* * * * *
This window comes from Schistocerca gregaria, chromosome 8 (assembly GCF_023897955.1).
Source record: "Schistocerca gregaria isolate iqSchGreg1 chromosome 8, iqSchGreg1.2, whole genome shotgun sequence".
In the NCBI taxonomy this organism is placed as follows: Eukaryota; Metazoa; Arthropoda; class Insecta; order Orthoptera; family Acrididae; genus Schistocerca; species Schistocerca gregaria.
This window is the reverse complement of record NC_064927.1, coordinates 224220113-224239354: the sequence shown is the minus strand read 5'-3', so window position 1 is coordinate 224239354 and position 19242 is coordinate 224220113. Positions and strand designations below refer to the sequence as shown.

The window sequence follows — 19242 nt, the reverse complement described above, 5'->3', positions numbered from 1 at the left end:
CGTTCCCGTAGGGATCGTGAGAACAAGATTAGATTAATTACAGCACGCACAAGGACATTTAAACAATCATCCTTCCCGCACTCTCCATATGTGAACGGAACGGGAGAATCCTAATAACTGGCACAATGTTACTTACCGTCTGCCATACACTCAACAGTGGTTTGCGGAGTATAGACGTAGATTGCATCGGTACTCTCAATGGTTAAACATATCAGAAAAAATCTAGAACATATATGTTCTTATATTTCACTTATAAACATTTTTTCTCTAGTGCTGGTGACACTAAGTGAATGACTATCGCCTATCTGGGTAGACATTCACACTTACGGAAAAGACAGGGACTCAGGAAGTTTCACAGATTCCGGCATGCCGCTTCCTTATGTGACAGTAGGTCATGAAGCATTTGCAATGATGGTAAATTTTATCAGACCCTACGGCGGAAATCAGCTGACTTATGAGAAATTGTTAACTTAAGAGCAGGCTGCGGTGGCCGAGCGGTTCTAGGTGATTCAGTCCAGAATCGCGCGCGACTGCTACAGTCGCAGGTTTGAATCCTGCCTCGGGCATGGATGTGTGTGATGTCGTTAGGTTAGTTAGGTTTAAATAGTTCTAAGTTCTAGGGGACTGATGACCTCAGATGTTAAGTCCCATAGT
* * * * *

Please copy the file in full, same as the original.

This window comes from Schistocerca gregaria, chromosome 8 (assembly GCF_023897955.1).
Source record: "Schistocerca gregaria isolate iqSchGreg1 chromosome 8, iqSchGreg1.2, whole genome shotgun sequence".
In the NCBI taxonomy this organism is placed as follows: Eukaryota; Metazoa; Arthropoda; class Insecta; order Orthoptera; family Acrididae; genus Schistocerca; species Schistocerca gregaria.
This window is the reverse complement of record NC_064927.1, coordinates 224220113-224239354: the sequence shown is the minus strand read 5'-3', so window position 1 is coordinate 224239354 and position 19242 is coordinate 224220113. Positions and strand designations below refer to the sequence as shown.

The window sequence follows — 19242 nt, the reverse complement described above, 5'->3', positions numbered from 1 at the left end:
CGTTCCCGTAGGGATCGTGAGAACAAGATTAGATTAATTACAGCACGCACAAGGACATTTAAACAATCATCCTTCCCGCACTCTCCATATGTGAACGGAACGGGAGAATCCTAATAACTGGCACAATGTTACTTACCGTCTGCCATACACTCAACAGTGGTTTGCGGAGTATAGACGTAGATTGCATCGGTACTCTCAATGGTTAAACATATCAGAAAAAATCTAGAACATATATGTTCTTATATTTCACTTATAAACATTTTTTCTCTAGTGCTGGTGACACTAAGTGAATGACTATCGCCTATCTGGGTAGACATTCACACTTACGGAAAAGACAGGGACTCAGGAAGTTTCACAGATTCCGGCATGCCGCTTCCTTATGTGACAGTAGGTCATGAAGCATTTGCAATGATGGTAAATTTTATCAGACCCTACGGCGGAAATCAGCTGACTTATGAGAAATTGTTAACTTAAGAGCAGGCTGCGGTGGCCGAGCGGTTCTAGGTGATTCAGTCCAGAATCGCGCGCGACTGCTACAGTCGCAGGTTTGAATCCTGCCTCGGGCATGGATGTGTGTGATGTCGTTAGGTTAGTTAGGTTTAAATAGTTCTAAGTTCTAGGGGACTGATGACCTCAGATGTTAAGTCCCATAGT